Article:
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Recently I've noticed that variance annotations can be used in type aliases. Here is example from Predef:

type Function[-A, +B] = Function1[A, B]

And I started to think, where it could be used. Obviously, you can't change variance to opposite, or make an invariant type to behave as co- or contravariant. Compiler will throw an error, like this

scala> type BrokenFunc[+T, -R] = Function1[T, R]
<console>:7: error: covariant type T occurs in contravariant position in type 
  [+T, -R]T => R of type BrokenFunc

But, you can make some variant type to behave like invariant (at least, compiler wouldn't argue with that). So, I tried to make an invariant version of List

scala> type InvList[T] = List[T]
defined type alias InvList

But this new invariant List still behaves just like it's original covariant version:

scala> val l: InvList[String] = List("foo")
l: InvList[String] = List(foo)

scala> val anyList: InvList[Any] = l
anyList: InvList[Any] = List(foo)

So, what I am missing? What's the purpose of variance annotations in type aliases? Can you give an example of type alias with variance annotations, that will differ from original type.

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2 Answers 2

up vote 7 down vote accepted

So, I don't know for sure, but I'm going to offer a possible explanation.

Type aliases in Scala are fairly "weak"; they do not completely create new types, just new ways of writing the old types (and new path dependent types); this means that if you define

type InvList[T] = List[T]

and write InvList[T], it is exactly as if you wrote List[T]; that's why InvList[Int] <: InvList[Any], because, rewritten, this is just List[Int] <: List[Any]. I'm not actually sure exactly how "weak" Scala type aliases are... they are a little stronger than Haskell's because of path-dependent types, but are weaker than class declarations. Maybe someone else can explain further.

So, why does Scala allow you to put variance annotations in there, if it's just going to ignore them and rewrite the type anyway? It's for type members. It's so that you can say

trait A { type F[+T] }

and require that implementations conform to the +T variance, so that you allow

trait B extends A { type F[+T] = List[T] }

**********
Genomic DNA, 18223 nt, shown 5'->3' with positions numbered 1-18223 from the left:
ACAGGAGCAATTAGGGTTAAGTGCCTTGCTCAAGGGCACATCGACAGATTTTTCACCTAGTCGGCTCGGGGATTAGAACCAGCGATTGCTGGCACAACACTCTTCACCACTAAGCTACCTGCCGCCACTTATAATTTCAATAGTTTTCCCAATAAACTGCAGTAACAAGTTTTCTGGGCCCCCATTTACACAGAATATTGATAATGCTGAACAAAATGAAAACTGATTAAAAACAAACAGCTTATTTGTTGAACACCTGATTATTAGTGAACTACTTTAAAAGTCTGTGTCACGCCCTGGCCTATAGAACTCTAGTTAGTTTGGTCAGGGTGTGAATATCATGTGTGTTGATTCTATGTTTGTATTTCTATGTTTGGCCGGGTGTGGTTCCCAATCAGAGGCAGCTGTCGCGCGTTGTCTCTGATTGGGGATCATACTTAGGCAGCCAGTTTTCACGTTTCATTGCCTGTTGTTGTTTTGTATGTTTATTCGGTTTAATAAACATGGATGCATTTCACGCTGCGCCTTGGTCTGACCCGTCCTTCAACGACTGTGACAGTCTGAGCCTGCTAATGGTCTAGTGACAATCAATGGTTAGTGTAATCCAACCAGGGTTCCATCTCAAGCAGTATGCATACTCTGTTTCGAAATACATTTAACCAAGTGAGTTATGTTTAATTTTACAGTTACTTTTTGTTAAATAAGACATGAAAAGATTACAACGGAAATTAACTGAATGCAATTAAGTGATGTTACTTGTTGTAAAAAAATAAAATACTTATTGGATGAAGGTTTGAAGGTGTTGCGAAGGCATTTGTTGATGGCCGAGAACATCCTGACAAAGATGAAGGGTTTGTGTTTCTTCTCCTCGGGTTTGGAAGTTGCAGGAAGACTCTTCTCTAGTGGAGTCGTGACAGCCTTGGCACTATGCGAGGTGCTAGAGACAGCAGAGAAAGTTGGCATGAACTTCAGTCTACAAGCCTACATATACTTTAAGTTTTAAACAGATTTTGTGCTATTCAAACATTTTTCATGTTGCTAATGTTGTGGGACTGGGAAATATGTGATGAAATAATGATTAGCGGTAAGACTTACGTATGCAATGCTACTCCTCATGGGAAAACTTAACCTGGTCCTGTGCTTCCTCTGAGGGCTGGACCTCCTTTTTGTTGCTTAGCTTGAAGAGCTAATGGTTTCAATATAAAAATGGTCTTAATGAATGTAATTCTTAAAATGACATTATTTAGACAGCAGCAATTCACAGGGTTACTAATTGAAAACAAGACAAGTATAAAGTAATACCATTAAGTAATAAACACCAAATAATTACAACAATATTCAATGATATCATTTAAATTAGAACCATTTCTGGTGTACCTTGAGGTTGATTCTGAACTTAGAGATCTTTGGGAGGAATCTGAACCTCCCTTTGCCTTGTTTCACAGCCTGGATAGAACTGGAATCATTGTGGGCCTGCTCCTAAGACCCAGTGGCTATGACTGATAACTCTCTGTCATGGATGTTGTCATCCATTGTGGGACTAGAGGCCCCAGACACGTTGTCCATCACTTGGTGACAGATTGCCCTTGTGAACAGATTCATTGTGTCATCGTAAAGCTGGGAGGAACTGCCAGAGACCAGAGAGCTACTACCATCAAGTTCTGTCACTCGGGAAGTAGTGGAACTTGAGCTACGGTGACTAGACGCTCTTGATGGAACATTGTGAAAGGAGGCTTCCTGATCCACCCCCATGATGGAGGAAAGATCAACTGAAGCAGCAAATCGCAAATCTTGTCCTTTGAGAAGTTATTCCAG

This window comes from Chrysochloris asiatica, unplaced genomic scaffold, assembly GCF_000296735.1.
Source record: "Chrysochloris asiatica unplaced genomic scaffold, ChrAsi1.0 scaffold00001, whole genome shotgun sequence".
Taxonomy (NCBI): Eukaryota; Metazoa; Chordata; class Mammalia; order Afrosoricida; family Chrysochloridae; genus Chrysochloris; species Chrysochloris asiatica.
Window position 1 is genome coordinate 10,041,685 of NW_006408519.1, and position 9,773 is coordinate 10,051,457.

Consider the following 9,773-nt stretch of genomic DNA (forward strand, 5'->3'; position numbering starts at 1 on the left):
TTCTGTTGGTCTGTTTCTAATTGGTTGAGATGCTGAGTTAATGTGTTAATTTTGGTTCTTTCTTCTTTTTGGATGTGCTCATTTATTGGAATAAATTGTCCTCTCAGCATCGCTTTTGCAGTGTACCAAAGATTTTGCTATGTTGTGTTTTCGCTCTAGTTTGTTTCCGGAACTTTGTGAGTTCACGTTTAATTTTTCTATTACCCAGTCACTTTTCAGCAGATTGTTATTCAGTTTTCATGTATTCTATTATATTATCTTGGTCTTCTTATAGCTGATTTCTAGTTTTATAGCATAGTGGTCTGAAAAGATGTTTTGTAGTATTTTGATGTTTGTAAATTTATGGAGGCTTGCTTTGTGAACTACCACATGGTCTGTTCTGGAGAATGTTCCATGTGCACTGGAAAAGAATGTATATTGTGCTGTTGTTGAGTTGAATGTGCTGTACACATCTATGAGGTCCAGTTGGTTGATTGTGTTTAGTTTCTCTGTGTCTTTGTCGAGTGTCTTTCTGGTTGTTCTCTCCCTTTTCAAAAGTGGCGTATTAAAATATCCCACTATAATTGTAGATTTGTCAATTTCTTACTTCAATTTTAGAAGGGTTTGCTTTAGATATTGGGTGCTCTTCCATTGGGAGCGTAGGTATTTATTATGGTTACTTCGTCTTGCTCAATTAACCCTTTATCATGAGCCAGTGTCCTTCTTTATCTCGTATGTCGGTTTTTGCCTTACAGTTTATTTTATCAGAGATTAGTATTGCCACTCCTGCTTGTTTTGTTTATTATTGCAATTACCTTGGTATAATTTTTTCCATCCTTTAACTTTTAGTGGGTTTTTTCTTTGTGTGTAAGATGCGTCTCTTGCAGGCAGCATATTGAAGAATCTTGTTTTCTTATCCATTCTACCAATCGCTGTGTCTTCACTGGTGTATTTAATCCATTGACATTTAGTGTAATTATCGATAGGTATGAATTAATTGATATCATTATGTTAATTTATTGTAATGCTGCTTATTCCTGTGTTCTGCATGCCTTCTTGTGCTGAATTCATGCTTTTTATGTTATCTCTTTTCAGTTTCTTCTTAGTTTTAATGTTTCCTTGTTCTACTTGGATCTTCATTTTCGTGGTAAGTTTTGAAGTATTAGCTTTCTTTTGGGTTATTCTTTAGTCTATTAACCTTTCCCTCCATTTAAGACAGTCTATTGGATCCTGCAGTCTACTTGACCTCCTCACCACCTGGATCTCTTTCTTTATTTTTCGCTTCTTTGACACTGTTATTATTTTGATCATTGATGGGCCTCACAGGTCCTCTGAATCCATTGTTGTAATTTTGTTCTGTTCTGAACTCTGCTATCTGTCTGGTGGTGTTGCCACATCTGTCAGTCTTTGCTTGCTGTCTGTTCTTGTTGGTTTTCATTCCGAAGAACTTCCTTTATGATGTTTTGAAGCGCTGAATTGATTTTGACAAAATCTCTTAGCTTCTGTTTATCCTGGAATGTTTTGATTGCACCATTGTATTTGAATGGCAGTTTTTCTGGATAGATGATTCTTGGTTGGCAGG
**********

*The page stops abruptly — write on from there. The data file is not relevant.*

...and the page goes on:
but not

trait C extends A { type F[T] = Function[T,T] }

Or, as from this sentence from the Scala Language Spec S4.3.

A type constructor declaration imposes additional restrictions on the concrete types for which t may stand. Besides the bounds L and U , the type parameter clause may impose higher-order bounds and variances, as governed by the conformance of type constructors (§3.5.2).

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I also wouldn't say, that type aliases are "weak", because they are what they are (aliases). I think it's a great feature, and it's utterly missing in Java. How often did I want to have a shorter name for things like Map<List<Integer>,Map<String,Double>> without having to define a dedicated class with all required consequences. –  Thipor Kong May 10 '12 at 7:43
    
@ThiporKong wrt point 1, I tried it in the REPL and it works OK, so I think it should be good. wrt point 2, you're right, "weak" could be a misleading word, but it's the word I've heard used for this before (eg typedef in C, type aliases in Haskell). Weak doesn't mean bad. But is there a better word I could use? –  Owen May 10 '12 at 7:46
    
Re. Function -- yes, of course, you're right. Don't know what I've seen. –  Thipor Kong May 10 '12 at 9:04
    
@Owen, yes, it seems that type aliases just rewrites old types, and compiler only ensures you are not writing something crazy. Now, with your example, it makes sense for me. Thanks. –  4e6 May 11 '12 at 11:41

If the abstract type is only declared (as in Domain), the invariance will be enforced. If the abstract type is defined to have a more relaxed variance, this is respected once known (as in DomainImpl):

trait Domain {
  type InvList[T]

  val xi: InvList[Int]
  private val xa: InvList[Any] = xi // won't compile
}

class DomainImpl extends Domain {
  type InvList[T] = List[T]

  val xi: InvList[Int] = List(1)
  private val xa: InvList[Any] = xi // will compile
}
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